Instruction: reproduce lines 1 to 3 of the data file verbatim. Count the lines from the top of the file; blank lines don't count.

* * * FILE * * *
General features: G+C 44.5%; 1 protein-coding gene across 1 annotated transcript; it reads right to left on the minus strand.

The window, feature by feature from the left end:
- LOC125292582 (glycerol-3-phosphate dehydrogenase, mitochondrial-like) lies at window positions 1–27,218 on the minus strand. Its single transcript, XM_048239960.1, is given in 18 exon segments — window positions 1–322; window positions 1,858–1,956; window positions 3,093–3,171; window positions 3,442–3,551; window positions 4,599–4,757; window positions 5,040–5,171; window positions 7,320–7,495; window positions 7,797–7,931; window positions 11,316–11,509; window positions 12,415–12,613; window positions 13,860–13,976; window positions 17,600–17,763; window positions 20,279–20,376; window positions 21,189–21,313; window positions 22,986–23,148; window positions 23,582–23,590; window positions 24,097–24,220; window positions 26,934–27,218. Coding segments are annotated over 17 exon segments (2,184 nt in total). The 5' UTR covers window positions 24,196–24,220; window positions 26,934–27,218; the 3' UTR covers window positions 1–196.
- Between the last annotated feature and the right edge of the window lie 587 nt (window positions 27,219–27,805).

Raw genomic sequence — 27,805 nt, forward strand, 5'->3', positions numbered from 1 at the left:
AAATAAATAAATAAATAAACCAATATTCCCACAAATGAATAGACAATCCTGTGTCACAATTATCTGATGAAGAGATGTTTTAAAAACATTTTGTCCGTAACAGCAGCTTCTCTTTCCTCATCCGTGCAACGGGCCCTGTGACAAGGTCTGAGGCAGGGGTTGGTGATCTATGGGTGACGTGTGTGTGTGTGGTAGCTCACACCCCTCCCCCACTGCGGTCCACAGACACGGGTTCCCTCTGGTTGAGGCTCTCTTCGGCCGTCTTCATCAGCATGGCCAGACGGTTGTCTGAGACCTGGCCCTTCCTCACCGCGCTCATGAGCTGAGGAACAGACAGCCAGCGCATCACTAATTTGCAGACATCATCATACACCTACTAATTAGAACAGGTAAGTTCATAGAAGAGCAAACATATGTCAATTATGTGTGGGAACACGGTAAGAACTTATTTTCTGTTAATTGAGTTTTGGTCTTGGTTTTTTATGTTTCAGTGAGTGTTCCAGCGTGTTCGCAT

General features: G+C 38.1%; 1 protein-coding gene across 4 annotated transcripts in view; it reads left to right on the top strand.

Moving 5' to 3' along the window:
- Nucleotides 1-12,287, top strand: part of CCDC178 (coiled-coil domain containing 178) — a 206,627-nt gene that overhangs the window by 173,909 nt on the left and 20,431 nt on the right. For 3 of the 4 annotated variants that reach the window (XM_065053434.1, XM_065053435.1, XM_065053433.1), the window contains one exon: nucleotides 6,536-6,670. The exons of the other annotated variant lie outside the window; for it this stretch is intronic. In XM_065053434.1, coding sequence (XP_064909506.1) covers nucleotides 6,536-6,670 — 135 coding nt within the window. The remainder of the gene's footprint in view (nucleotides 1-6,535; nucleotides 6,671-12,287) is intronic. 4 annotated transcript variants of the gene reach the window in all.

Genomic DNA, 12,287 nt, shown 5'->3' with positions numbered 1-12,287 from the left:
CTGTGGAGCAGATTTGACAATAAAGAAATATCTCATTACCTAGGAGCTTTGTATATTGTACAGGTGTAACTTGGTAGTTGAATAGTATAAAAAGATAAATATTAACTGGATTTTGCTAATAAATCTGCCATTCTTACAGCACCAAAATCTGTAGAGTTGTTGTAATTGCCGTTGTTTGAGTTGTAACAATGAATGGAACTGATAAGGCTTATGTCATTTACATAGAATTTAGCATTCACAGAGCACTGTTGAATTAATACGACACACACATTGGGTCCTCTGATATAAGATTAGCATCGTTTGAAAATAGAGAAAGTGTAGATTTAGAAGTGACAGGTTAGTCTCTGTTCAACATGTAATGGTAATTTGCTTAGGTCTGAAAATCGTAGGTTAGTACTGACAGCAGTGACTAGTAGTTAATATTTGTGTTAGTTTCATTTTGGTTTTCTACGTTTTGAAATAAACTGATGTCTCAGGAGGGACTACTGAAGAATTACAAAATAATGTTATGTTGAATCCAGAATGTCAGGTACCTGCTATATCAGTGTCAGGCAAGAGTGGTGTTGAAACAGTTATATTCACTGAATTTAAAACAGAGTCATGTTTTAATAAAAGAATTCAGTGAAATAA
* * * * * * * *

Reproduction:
General features: G+C 44.5%; 1 protein-coding gene across 1 annotated transcript; it reads right to left on the minus strand.

The window, feature by feature from the left end:
- LOC125292582 (glycerol-3-phosphate dehydrogenase, mitochondrial-like) lies at window positions 1–27,218 on the minus strand. Its single transcript, XM_048239960.1, is given in 18 exon segments — window positions 1–322; window positions 1,858–1,956; window positions 3,093–3,171; window positions 3,442–3,551; window positions 4,599–4,757; window positions 5,040–5,171; window positions 7,320–7,495; window positions 7,797–7,931; window positions 11,316–11,509; window positions 12,415–12,613; window positions 13,860–13,976; window positions 17,600–17,763; window positions 20,279–20,376; window positions 21,189–21,313; window positions 22,986–23,148; window positions 23,582–23,590; window positions 24,097–24,220; window positions 26,934–27,218. Coding segments are annotated over 17 exon segments (2,184 nt in total). The 5' UTR covers window positions 24,196–24,220; window positions 26,934–27,218; the 3' UTR covers window positions 1–196.